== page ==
When former Olympic handball player Sasa Sestic retired from the sport in 2003, he decided to pursue his longstanding passion for hospitality. The Bosnian-born athlete excelled, first as a world-champion barista, before later boldly jumping into coffee roasting. He’s even the subject of a documentary, The Coffee Man.

Born in a Canberra garage in 2008, Ona Coffee now employs more than 150 people and has won a stack of national and international awards, including the Australian Barista Champion award in 2016, 2017 and 2020, and it placed third at the World Barista Championships in 2020. In Canberra, Ona spans a handful of distinctive venues, including Ona Coffee House and The Cupping Room.

“We [Canberra] have developed our own coffee culture, as opposed to trying to be like Melbourne or Sydney,” Sestic says. “We’re happy to be who we are.

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“The Canberra community has supported us from day one. We feel very proud that we are a Canberra brand.”

Beyond its commercial operations, Ona has birthed the ethical outreach program Project Origin to sustainably source green coffee beans.

Often playing host to his wide cast of international friends, Sestic always loves taking guests around Canberra for world-class meals. “We want to show them how beautiful our city is,” he says. With that mind, Sestic has handpicked five of the city’s standout dining experiences for Broadsheet readers – including one of his own.

A beacon of modern Japanese dining in Canberra’s CBD – which locals call Civic – Raku is a firm favourite of Sestic’s. “From the moment you walk in, it’s very Japanese: minimalistic, clean, precise and nicely organised,” he says. “In the middle of the room there’s a kitchen with chefs preparing steaks or sushi. It’s very interactive, especially if someone gets the chance to sit at the bar. You can see the full action.”

The menu changes regularly, but Sestic singles out the Tasmanian salmon tartare, the Wagyu gyoza and any dish that uses local truffles. Depending on when you visit, that could mean ordering the New Zealand snapper sashimi with truffle ponzu, South Australian kingfish sashimi with truffle yuzu sauce, or a few truffle-forward handrolls.

Inka serves Peruvian and Japanese food, but it isn’t a fusion restaurant. Rather, the two cuisines are served side by side, offering a unique juxtaposition that encourages choosing your own adventure. “It’s such an interesting combination,” says Sestic. “Peru has so many ingredients that we don’t usually experience in most kitchens.” Beyond that, you can mix and match different small plates via à la carte or tasting menus, pairing sashimi with ceviche or edamame with spicy octopus.

Sestic also highlights the extensive wine list along with the twofold interior. “As you walk in, you see all of these beautiful colours, like in Peruvian villages,” he says. “But there’s also clean maple wood, which is Japanese. They’ve done very well to integrate the best of both worlds.”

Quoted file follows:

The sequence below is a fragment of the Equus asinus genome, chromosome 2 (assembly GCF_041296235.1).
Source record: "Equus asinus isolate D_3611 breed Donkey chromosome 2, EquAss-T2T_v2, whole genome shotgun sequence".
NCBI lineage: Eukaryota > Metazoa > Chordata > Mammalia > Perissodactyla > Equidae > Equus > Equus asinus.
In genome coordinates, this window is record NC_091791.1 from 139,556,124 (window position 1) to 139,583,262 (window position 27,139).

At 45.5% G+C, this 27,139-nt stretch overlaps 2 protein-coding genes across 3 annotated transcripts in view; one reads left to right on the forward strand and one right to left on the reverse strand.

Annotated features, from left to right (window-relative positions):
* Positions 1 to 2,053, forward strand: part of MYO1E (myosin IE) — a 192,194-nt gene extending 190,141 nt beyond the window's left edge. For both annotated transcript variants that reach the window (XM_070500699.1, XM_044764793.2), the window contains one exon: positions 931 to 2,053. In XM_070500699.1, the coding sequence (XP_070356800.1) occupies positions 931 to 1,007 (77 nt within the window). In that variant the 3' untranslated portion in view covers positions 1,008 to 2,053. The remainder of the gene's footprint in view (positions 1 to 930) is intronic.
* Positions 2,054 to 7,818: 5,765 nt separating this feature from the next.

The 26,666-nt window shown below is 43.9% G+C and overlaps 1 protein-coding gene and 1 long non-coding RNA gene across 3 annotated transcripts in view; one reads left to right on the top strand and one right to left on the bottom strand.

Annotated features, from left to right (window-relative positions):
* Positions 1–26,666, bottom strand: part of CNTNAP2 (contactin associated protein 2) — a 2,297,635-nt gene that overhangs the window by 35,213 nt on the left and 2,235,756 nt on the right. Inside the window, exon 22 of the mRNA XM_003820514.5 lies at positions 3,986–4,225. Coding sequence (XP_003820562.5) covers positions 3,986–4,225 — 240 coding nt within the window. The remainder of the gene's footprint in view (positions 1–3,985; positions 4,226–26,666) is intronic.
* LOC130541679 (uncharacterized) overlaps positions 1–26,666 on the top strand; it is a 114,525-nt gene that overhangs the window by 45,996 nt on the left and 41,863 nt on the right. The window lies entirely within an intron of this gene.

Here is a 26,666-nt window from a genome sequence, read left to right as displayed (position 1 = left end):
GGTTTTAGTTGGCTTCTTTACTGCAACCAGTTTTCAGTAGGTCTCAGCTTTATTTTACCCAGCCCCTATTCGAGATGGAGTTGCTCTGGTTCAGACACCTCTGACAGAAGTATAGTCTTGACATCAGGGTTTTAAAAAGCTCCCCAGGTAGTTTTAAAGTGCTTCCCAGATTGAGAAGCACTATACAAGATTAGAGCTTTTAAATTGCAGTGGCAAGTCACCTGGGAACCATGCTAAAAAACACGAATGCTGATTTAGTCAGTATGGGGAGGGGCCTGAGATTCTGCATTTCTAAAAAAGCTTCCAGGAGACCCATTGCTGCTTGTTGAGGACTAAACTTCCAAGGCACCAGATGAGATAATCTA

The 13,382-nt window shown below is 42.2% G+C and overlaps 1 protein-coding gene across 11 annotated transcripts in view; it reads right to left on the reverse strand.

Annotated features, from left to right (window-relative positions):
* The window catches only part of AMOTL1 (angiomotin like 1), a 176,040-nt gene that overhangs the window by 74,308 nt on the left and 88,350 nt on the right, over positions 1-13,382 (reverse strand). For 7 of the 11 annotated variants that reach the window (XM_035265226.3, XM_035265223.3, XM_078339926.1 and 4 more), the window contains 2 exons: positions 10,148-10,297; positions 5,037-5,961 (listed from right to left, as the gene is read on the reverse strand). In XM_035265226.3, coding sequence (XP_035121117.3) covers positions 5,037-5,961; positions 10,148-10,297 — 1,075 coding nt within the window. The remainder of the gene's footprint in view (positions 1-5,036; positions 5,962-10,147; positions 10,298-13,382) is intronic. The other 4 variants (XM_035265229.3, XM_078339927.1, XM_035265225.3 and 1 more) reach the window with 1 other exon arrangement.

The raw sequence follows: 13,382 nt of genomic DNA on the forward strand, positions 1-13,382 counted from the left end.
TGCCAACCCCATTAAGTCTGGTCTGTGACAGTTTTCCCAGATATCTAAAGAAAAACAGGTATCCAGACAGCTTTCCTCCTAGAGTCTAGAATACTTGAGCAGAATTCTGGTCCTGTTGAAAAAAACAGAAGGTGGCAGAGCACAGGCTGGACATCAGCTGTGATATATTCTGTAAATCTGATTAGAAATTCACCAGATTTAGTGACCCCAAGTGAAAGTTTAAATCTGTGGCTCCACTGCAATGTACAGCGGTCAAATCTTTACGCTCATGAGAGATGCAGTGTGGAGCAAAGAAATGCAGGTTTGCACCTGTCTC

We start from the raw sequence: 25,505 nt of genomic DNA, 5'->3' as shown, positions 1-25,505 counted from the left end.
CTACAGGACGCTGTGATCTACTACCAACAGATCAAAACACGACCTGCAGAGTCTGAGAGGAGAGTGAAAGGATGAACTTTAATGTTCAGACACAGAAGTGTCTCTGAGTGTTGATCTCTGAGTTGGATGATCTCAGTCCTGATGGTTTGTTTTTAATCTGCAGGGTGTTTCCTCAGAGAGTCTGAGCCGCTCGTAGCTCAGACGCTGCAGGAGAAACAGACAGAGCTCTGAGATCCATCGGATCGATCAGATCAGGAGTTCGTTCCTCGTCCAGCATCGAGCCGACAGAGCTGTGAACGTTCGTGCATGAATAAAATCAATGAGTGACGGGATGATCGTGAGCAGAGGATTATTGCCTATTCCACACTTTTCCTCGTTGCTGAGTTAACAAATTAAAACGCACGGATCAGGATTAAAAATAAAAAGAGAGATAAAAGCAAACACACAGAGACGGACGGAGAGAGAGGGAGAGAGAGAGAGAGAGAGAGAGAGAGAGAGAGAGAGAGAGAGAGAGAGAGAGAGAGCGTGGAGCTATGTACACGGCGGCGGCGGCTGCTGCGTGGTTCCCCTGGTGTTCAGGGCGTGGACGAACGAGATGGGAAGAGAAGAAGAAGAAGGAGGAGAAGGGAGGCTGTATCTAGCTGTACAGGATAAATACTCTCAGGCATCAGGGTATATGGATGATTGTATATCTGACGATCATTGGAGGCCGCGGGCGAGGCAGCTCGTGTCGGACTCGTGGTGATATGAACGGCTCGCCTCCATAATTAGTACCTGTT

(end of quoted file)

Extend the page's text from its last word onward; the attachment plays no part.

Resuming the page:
“Eightysix is a Canberra icon – we’re very proud of it,” Sestic says of this local staple, which has since added a Woden location (dubbed Eightysix South) to its original (North) in Braddon. “It’s modern sharing dishes, and there are no rules,” he says. “They do whatever they feel like doing. From time to time you might see Korean chicken or ravioli made from scratch. Their dessert menu is one of the best in Canberra.”

Despite the menu changing almost weekly, one dish that never exits the rotation is the banoffee pie with pretzels. There’s also an added vegetarian tasting menu at the Braddon location, and both spots are ideal for groups, and kid-friendly too (Eightysix is a favourite of Sestic’s daughter). “It’s high-quality food delivered in a very casual environment,” he says.

Located on the Kingston Foreshore, a bustling arts, residential and recreational precinct, Morks is a modern Thai eatery that Sestic describes as “laid-back with intense flavours”. He recommends the stacked tasting menu, though you can sample highlights like fried pork ribs, thrice-cooked eggplant salad or seafood-stuffed jungle curry from the regular menu too.

“It’s always super friendly,” says Sestic. “The curries are beautiful, and I love the different starters. It’s really easy to order.” He also points to the focus on local and regional wines and beers, alongside drops and draughts that come from further afield, and a playful range of Thai-inspired cocktails.

One of Ona Coffee’s own venues, Highroad is a brunch cafe in Dickson that’s been under the watchful eye of executive chef Jerome Felix since 2017. Sestic and his team wanted to serve the same level of delicious comfort food as other brunch spots but in a light-filled, restaurant-sized location defined by its distinctive timber booths, floor-to-ceiling windows, and original brick and concrete-pillar features.

That includes a full bar with a seemingly endless range of options for your daily brew, seasonal blends and single origins available in espresso, filter and nitro formats. The food menu changes quarterly but it’s always happily anchored by bacon, eggs, pickled veggies and other classic morning-friendly staples. Vegetarians are well looked after too, thanks to fragrant porridge and other plant-based options.

This article is produced by Broadsheet in partnership with Visit Canberra.